David Williams: This is David E. Williams, co-founder of MedPharma Partners and author of the Health Business Blog. I’m speaking today with Donato Tramuto. He’s founder, CEO and vice chairman of Physicians Interactive . He’s also co-founder of Health eVillages. Donato, thanks for being with me today.
Donato Tramuto: It’s a pleasure to be here.
Williams: I’d really like to hear about this Health eVillages program. What is it?
I had exposure through Regis to a nursing program and affiliation we had in Haiti, and we learned days after the earthquake that 70 of the nursing students whom we had provided services to had died when the nursing school in Haiti collapsed.
We had all of these resources on the medical information side and I kept scratching my head asking myself what can we do? Obviously you can send funds and help out that way, but what else can you do?
I was having dinner with Kerry Kennedy, the daughter of Senator Robert F. Kennedy and President of the RFK Center. She was already prepared to head off to Haiti to assess the situation to see what the RFK Center could do. I said why don’t you take a dozen of our mobile devices, which we will download with medical information, the Rx drug guide and other resources that I think could be critical to nurses or physicians in the village. Tools that could help them to bring a safer and more effective way to treat patients.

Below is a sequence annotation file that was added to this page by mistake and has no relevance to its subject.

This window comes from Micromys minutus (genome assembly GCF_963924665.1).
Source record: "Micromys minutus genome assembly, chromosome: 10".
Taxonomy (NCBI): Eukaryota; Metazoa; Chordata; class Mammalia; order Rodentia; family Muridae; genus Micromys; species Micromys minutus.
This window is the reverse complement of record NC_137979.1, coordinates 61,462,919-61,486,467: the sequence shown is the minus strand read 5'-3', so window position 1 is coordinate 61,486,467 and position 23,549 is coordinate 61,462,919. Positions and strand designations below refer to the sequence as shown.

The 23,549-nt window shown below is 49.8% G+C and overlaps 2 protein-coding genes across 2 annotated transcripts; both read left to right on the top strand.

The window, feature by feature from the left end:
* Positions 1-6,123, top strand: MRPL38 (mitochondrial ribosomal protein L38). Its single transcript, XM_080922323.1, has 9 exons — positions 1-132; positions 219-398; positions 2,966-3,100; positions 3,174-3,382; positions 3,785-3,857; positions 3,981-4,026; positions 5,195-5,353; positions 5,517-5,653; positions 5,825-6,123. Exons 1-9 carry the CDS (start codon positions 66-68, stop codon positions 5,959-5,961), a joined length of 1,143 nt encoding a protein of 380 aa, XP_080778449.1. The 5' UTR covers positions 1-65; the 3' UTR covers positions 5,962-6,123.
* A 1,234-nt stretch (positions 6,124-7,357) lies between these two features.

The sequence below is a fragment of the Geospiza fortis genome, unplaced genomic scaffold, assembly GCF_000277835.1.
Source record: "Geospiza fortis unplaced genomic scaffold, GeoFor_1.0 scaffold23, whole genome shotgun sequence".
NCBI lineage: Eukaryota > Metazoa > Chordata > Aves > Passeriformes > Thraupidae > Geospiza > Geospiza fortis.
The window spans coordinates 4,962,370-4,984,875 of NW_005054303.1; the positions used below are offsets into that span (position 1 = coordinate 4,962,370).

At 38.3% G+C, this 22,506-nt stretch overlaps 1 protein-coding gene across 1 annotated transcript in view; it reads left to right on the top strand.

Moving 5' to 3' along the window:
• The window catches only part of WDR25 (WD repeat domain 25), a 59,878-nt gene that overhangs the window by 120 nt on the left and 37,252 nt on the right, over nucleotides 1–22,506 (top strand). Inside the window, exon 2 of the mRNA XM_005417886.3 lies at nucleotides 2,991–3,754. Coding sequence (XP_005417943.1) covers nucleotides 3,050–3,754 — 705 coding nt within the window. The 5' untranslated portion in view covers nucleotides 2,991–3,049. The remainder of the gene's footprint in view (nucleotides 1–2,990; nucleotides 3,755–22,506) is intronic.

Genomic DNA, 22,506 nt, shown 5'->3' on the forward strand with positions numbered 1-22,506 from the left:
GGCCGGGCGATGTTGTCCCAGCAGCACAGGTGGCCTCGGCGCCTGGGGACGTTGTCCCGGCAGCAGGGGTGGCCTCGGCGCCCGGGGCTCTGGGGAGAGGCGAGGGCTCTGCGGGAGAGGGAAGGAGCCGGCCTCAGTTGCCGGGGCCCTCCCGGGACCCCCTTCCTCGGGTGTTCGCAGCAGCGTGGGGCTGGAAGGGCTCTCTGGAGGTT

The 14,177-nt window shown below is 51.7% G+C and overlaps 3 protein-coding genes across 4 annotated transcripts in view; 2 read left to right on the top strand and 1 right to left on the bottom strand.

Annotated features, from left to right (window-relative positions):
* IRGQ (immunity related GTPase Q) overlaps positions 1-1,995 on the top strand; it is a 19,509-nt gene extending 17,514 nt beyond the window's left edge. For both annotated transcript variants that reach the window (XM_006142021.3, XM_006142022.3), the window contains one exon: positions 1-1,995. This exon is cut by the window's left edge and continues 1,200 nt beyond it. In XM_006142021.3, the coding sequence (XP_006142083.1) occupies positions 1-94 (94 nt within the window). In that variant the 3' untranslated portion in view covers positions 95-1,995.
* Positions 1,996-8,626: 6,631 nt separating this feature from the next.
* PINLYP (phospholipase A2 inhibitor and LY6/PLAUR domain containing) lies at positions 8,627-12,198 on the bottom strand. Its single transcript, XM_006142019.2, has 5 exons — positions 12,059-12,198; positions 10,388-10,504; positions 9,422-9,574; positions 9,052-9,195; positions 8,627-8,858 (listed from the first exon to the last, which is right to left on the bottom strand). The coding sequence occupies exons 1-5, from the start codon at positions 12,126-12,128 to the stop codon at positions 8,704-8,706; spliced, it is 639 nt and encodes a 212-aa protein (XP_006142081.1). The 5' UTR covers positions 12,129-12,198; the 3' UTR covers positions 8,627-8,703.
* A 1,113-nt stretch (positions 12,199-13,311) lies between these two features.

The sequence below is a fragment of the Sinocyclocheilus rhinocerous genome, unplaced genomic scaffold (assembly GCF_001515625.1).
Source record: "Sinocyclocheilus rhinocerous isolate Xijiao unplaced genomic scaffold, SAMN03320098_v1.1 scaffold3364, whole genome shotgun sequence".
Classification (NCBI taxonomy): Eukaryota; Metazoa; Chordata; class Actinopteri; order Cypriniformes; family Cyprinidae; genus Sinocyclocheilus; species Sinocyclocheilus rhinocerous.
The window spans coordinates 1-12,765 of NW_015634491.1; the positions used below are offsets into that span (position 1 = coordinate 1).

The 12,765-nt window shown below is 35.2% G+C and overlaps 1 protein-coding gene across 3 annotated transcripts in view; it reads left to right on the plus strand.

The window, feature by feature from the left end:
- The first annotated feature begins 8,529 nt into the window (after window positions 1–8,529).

Kerry took these twelve devices and throughout her trip I was receiving information from her that people were thrilled. Historically they were guessing about dosing but now they had an automated drug guide that would help equip them with the proper dosing information for patients.
When she came back, we started talking about taking this idea to other countries and underdeveloped communities here in the United States. The idea was to work with organizations like Physicians for Human Rights and Doctors Without Borders to see, when there is a disaster, if we could be part of the early responders and make these medical devices available.
We came up with the name Health eVillages. I then recruited some top talent to serve on our advisory board: GlenTullman, chairman of Allscripts , and John Boyer, chairman of MAXIMUS . We brought in people from the pharmaceutical arena: Steve Andrzejewski, former CEO of Nycomed ; Alex Baker, Chief Operating Office of Partners Community Healthcare ; Neil Versel , one of the most talented technology innovators and writers. Each one of those folks stepped forward and instantly said yes, I want to serve on this board. They also followed their commitment with a significant donation.
The next challenge we had was to convince the board of the RFK Center to allow this new program to reside within the RFK Center, because I felt strongly that that would give it validation and we would have the exposure to many representatives across the world who are associated with the Center to help us identify where the needs might be.
That brought us to this summer when we started meeting with political leaders in Congress and the Senate. One individual we came across was former Senator Bill Frist. As you know, the Senator has been a pioneer and beacon in working in underserved communities since he left the Senate. He was impressed. We were on the phone for about an hour and we talked to him about the various aspects of this program. Within 48 hours I received a message back from Senator Frist alerting me that he had an idea about a village in Kenya that was being served by a single physician associated with Vanderbilt and how they had a gap and a need for textbooks.